As a result, buildings of all sizes are installing increasingly effective control systems, much like our own Accruent Observe for Energy Management products.

How to get it right: gauging energy use

Smarter building management is a big – almost all-encompassing – vision, but starting small is key to ensuring that the system works.

A good place to start? IoT. Many businesses are turning to the Internet of Things (IoT) technologies to understand how these components work, both as standalone elements and as constituents within a larger system. By bringing these components into the digital realm through IoT, disparate business areas are empowered to communicate with each other and to a central system. You can find out more about how this works, and some excellent examples, here. By identifying a handful of existing devices, one system or subset of a system to monitor, it is possible to keep implementation costs down while beginning to reap the benefits of IoT almost immediately. And the benefits can become quickly obvious:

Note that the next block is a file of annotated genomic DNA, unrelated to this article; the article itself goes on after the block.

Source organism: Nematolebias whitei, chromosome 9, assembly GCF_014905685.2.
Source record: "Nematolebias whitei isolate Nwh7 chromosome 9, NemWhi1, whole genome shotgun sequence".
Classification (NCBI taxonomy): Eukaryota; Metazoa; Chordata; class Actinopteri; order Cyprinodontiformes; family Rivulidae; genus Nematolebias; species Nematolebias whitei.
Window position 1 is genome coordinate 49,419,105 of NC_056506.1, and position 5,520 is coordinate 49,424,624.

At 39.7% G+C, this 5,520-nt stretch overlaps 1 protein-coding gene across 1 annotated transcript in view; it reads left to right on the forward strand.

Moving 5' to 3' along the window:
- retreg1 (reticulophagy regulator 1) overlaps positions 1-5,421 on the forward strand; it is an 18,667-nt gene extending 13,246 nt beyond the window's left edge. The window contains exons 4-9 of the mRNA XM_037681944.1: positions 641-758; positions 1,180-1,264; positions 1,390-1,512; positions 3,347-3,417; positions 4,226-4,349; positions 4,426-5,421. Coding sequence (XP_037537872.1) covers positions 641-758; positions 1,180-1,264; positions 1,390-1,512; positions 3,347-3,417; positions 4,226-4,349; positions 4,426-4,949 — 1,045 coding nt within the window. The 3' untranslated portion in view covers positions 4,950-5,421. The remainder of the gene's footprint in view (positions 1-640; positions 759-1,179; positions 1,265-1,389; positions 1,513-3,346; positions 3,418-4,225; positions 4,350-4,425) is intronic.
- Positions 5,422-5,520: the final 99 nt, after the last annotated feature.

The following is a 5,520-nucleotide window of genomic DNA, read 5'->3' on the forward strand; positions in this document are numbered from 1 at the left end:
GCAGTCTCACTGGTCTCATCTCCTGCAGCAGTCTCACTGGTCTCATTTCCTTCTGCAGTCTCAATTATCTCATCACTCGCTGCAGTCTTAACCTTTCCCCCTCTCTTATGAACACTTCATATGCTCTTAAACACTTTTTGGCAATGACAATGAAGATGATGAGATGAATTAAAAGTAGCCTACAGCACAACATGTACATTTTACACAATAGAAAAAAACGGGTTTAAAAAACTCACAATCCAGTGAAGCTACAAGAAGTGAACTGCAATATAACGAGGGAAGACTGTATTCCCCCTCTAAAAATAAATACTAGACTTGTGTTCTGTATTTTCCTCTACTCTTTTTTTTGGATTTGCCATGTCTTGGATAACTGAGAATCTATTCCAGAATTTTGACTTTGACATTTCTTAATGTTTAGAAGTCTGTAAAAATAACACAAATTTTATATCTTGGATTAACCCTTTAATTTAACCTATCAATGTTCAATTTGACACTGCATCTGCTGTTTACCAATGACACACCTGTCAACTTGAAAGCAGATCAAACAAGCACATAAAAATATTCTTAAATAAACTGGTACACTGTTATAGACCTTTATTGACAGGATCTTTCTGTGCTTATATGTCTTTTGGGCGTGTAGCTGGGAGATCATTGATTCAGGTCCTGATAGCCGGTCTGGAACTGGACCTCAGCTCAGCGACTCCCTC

• With an energy-informed IoT solution, entire systems can switch to predictive maintenance – improving operational resilience and decreasing downtime.
  • The patterns derived from energy monitoring easily show when something is likely to go wrong, notifying building managers before the problem ever gets to a point of system shutdown or breakdown.

Gaining such insights into a building's operational integrity ensures that it runs optimally while, at the same time, reducing overall energy consumption.

The ultimate prize

Sustainable buildings are those that are designed, constructed, and maintained or managed in a way that minimizes their impact on the environment. The ultimate prize is still a thoroughly smart, connected building, but pursuing that goal via a step-by-step approach ensures a smooth implementation that is both affordable and convenient.

That’s where we can help. You can find out more about all of our energy management solutions here. Alternatively, you can contact us here and speak to one of our team who will help you.


At the end of the day, it’s not rocket science, it’s data science, and that’s where we’re the experts.